All states and the District of Columbia reported delays in motherhood since 2000
FRIDAY, Jan. 15, 2016 (HealthDay News) — From 2000 to 2014, the age of first-time mothers increased 1.4 years — from 24.9 years old on average to 26.3 years, according to a January data brief published by the U.S. Centers for Disease Control and Prevention’s National Center for Health Statistics.
All states and the District of Columbia reported delays in motherhood since 2000. Washington, D.C., saw the highest increase — 3.4 years — followed by Oregon where the average age rose 2.1 years, the researchers found.
First births among teenagers fell 42 percent since 2000 — from about one in four to one in seven. Also, first births to women aged 30 to 34 rose 28 percent, while first births among women 35 and older increased 23 percent.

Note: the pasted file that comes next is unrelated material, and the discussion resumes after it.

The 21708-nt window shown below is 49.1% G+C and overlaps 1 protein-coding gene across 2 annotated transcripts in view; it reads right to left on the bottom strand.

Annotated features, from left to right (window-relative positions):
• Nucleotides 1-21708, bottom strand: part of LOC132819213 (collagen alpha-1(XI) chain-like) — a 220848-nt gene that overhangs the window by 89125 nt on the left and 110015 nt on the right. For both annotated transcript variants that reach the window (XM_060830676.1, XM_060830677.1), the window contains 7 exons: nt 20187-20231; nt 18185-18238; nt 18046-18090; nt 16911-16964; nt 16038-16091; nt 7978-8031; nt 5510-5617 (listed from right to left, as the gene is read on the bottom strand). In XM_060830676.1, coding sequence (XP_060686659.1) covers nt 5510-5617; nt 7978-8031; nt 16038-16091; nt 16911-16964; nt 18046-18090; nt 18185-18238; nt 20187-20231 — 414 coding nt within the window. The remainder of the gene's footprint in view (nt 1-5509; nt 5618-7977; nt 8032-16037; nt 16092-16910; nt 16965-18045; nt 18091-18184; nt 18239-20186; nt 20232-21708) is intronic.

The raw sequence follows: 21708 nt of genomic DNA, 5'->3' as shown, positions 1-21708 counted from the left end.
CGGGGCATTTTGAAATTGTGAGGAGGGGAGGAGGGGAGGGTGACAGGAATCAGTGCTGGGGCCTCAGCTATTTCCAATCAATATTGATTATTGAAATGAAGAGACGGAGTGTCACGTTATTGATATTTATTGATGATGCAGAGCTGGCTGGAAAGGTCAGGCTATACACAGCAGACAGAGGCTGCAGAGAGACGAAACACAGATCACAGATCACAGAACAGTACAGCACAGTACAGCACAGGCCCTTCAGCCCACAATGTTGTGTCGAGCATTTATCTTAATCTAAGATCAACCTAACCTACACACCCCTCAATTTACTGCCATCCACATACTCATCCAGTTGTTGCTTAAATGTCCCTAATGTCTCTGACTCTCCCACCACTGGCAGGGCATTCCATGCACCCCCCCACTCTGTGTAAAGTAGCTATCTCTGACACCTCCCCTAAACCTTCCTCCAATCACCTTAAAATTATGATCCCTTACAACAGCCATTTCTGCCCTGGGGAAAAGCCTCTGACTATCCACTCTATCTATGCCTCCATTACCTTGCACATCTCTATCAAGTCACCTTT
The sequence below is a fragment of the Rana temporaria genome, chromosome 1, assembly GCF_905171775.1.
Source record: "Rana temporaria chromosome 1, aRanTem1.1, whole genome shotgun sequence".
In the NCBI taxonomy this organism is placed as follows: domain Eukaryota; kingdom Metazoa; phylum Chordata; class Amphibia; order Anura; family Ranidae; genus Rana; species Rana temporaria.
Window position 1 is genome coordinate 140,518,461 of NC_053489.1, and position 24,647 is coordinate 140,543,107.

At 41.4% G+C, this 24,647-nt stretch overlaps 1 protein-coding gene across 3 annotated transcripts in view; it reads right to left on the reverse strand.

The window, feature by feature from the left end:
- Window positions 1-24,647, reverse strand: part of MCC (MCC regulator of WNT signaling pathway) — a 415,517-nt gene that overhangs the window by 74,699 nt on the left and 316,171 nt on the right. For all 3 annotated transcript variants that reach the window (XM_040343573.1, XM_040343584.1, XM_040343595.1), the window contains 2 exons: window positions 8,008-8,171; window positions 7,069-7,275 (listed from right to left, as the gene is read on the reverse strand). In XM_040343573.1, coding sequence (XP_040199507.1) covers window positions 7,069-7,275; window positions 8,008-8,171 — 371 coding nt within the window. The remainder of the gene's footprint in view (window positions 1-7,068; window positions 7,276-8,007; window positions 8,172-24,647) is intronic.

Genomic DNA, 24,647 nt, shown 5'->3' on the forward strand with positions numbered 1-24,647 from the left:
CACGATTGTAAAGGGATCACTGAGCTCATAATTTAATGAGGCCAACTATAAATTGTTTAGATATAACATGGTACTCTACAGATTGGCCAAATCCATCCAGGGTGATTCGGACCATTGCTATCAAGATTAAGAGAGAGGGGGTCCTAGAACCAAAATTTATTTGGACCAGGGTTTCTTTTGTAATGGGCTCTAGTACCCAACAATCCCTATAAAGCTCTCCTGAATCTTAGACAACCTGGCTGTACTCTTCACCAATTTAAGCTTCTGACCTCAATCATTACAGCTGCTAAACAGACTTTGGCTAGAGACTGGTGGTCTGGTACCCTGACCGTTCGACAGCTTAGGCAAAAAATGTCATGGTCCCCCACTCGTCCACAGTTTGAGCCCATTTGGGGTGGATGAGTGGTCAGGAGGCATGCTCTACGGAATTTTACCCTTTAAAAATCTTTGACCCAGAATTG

In 2014, Asian or Pacific Islander women had the oldest average age for their first birth (29.5), while American Indian and Alaska Native women had the youngest (23.1). Differences were seen among blacks, whites, and Hispanics, too. For white women in 2014, average age at first birth was 27; for Central and South Americans it was 26.5, and for women of Cuban descent it was 27. The average age was lower for Puerto Ricans (24.1 years), blacks (24.2), and Mexican Americans (23.7).
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